New research has revealed that every Londoner in the capital lives in an area exceeding World Health Organization (WHO) guidelines for the most risky toxic particles known as PM2.5.

PM2.5 pollution is linked to 29,000 premature deaths in the United Kingdom every year, Government research shows.

Short and long term exposure to the particles increase the likelihood of respiratory and cardiovascular disease, while children exposed to the pollutants are more likely to grow up with reduced lung function and to develop asthma.

London mayor Sadiq Khan called the GLA’s research “another damning indictment of London’s toxic air”.

Frank Kelly said that large parts of central London should be pedestrianised or placed off limits to private cars during the day to reduce the tiny toxic particles produced by brakes and tyres.

But Jonathan Bartley, co-leader of the Green Party, told The Guardian: “The mayor can’t credibly claim to be tackling London’s dirty air when he is actively contributing to it by building the Silvertown tunnel, backing City airport expansion and failing to bring in a moratorium on waste incineration”. While the United Kingdom legal limit for PM2.5 is an annual average concentration of 25 micrograms per metre cubed, World Health Organization guideline limits are lower at 10 micrograms, while there is thought to be no safe threshold below which there are no adverse effects.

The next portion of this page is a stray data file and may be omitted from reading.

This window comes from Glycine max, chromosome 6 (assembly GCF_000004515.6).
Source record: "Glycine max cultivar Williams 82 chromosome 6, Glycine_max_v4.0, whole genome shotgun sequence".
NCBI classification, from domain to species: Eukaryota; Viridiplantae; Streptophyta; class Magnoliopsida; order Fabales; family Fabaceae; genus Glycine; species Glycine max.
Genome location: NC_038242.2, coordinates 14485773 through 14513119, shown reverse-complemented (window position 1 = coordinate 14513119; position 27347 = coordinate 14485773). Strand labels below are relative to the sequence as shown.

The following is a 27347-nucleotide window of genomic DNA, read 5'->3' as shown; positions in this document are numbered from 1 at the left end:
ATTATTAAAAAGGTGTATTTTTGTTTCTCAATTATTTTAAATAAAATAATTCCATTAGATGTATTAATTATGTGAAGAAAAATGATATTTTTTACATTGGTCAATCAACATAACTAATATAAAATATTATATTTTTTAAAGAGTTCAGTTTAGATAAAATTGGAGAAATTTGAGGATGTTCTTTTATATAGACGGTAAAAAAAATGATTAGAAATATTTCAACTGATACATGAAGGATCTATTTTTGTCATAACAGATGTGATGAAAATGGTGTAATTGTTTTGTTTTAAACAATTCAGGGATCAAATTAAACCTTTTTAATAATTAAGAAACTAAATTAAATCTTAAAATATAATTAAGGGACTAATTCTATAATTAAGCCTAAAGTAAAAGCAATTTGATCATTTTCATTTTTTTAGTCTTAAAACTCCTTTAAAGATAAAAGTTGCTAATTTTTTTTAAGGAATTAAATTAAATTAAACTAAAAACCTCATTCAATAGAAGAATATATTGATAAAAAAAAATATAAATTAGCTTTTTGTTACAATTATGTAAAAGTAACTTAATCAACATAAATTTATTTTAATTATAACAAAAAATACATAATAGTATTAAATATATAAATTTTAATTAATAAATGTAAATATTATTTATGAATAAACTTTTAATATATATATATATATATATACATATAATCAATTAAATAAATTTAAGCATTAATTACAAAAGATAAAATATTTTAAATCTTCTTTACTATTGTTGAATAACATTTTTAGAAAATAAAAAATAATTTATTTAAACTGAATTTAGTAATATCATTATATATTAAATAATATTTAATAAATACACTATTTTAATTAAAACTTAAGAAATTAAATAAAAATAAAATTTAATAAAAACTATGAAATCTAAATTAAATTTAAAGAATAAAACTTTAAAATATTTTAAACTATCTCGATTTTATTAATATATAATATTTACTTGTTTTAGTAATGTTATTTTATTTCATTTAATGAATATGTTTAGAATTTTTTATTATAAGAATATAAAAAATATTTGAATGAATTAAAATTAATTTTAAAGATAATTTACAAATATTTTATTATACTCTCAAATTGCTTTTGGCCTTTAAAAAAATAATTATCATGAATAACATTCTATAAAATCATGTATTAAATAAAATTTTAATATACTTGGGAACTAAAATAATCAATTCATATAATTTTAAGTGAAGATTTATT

New data, based on updated 2013 exposure estimates, shows that in central London the average annual levels of PM2.5 are nearly double the World Health Organization guideline limits of 10 µg/m3.

Every resident of London is breathing air that contains unsafe pollutants in concentrations at or above World Health Organisation (WHO) guidelines, it has been revealed.

Dr Penny Woods, of the British Lung Foundation, said: ‘Quite frankly this research beggars belief. While London has seen a drop in levels of NO2, much of it from diesel vehicle emissions, they are still above the legal limit.